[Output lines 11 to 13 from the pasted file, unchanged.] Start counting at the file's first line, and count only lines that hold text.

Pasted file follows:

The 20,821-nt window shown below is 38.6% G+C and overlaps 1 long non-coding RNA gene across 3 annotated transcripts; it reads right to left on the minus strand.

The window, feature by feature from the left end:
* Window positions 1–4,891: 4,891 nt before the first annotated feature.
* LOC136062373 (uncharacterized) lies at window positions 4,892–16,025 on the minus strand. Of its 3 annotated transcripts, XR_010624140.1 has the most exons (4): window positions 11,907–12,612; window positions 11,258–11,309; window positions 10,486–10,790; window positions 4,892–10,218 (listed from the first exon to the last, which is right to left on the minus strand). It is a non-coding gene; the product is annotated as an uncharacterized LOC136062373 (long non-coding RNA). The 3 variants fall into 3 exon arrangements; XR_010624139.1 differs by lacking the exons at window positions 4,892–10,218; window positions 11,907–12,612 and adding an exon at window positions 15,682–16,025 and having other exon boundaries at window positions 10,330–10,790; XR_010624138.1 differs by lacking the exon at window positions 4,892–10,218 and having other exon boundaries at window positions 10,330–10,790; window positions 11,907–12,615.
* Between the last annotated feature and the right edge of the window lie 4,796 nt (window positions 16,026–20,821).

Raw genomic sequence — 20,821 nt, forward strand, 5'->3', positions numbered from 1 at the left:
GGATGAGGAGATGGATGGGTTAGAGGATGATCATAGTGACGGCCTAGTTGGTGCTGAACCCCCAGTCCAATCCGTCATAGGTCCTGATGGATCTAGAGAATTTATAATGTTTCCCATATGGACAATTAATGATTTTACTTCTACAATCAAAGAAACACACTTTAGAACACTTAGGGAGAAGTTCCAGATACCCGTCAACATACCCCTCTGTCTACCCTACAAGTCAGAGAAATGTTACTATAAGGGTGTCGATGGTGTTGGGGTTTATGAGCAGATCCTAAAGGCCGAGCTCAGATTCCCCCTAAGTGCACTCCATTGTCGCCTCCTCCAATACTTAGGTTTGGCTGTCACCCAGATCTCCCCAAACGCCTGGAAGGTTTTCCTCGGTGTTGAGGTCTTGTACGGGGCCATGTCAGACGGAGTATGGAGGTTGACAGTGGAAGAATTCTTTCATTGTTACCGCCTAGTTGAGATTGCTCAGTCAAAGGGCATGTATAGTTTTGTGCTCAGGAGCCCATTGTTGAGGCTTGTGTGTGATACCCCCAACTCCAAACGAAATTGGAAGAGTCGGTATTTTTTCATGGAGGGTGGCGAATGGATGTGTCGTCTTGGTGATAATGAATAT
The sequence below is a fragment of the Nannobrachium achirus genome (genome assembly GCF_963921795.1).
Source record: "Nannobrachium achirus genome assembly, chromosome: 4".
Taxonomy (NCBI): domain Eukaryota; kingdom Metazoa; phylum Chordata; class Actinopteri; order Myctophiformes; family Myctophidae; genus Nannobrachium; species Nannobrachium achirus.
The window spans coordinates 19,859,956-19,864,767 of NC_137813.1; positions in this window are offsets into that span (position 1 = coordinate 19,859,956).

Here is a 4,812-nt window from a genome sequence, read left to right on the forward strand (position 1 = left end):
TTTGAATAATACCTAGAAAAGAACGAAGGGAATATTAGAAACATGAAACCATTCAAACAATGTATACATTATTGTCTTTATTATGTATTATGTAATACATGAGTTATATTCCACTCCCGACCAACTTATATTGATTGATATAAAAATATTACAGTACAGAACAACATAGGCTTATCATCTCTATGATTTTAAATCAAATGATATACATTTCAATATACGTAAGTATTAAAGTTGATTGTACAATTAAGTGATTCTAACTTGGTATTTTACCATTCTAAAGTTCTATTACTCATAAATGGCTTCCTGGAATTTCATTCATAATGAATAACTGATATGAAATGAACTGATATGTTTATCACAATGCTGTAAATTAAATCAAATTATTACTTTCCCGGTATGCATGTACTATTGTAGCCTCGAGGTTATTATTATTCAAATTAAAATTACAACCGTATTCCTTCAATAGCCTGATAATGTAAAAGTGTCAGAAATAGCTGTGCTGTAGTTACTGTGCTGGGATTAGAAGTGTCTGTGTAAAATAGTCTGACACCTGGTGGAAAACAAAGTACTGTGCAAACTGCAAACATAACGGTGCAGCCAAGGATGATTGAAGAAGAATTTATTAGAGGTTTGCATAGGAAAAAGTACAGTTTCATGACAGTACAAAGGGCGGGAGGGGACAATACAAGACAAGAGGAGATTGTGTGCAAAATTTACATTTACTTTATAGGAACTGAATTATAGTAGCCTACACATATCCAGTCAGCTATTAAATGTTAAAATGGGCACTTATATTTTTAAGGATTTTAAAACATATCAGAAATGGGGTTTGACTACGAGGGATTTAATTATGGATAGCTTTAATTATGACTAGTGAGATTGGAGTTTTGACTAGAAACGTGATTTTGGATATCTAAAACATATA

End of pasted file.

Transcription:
The window spans coordinates 19,859,956-19,864,767 of NC_137813.1; positions in this window are offsets into that span (position 1 = coordinate 19,859,956).

Here is a 4,812-nt window from a genome sequence, read left to right on the forward strand (position 1 = left end):
TTTGAATAATACCTAGAAAAGAACGAAGGGAATATTAGAAACATGAAACCATTCAAACAATGTATACATTATTGTCTTTATTATGTATTATGTAATACATGAGTTATATTCCACTCCCGACCAACTTATATTGATTGATATAAAAATATTACAGTACAGAACAACATAGGCTTATCATCTCTATGATTTTAAATCAAATGATATACATTTCAATATACGTAAGTATTAAAGTTGATTGTACAATTAAGTGATTCTAACTTGGTATTTTACCATTCTAAAGTTCTATTACTCATAAATGGCTTCCTGGAATTTCATTCATAATGAATAACTGATATGAAATGAACTGATATGTTTATCACAATGCTGTAAATTAAATCAAATTATTACTTTCCCGGTATGCATGTACTATTGTAGCCTCGAGGTTATTATTATTCAAATTAAAATTACAACCGTATTCCTTCAATAGCCTGATAATGTAAAAGTGTCAGAAATAGCTGTGCTGTAGTTACTGTGCTGGGATTAGAAGTGTCTGTGTAAAATAGTCTGACACCTGGTGGAAAACAAAGTACTGTGCAAACTGCAAACATAACGGTGCAGCCAAGGATGATTGAAGAAGAATTTATTAGAGGTTTGCATAGGAAAAAGTACAGTTTCATGACAGTACAAAGGGCGGGAGGGGACAATACAAGACAAGAGGAGATTGTGTGCAAAATTTACATTTACTTTATAGGAACTGAATTATAGTAGCCTACACATATCCAGTCAGCTATTAAATGTTAAAATGGGCACTTATATTTTTAAGGATTTTAAAACATATCAGAAATGGGGTTTGACTACGAGGGATTTAATTATGGATAGCTTTAATTATGACTAGTGAGATTGGAGTTTTGACTAGAAACGTGATTTTGGATATCTAAAACATATA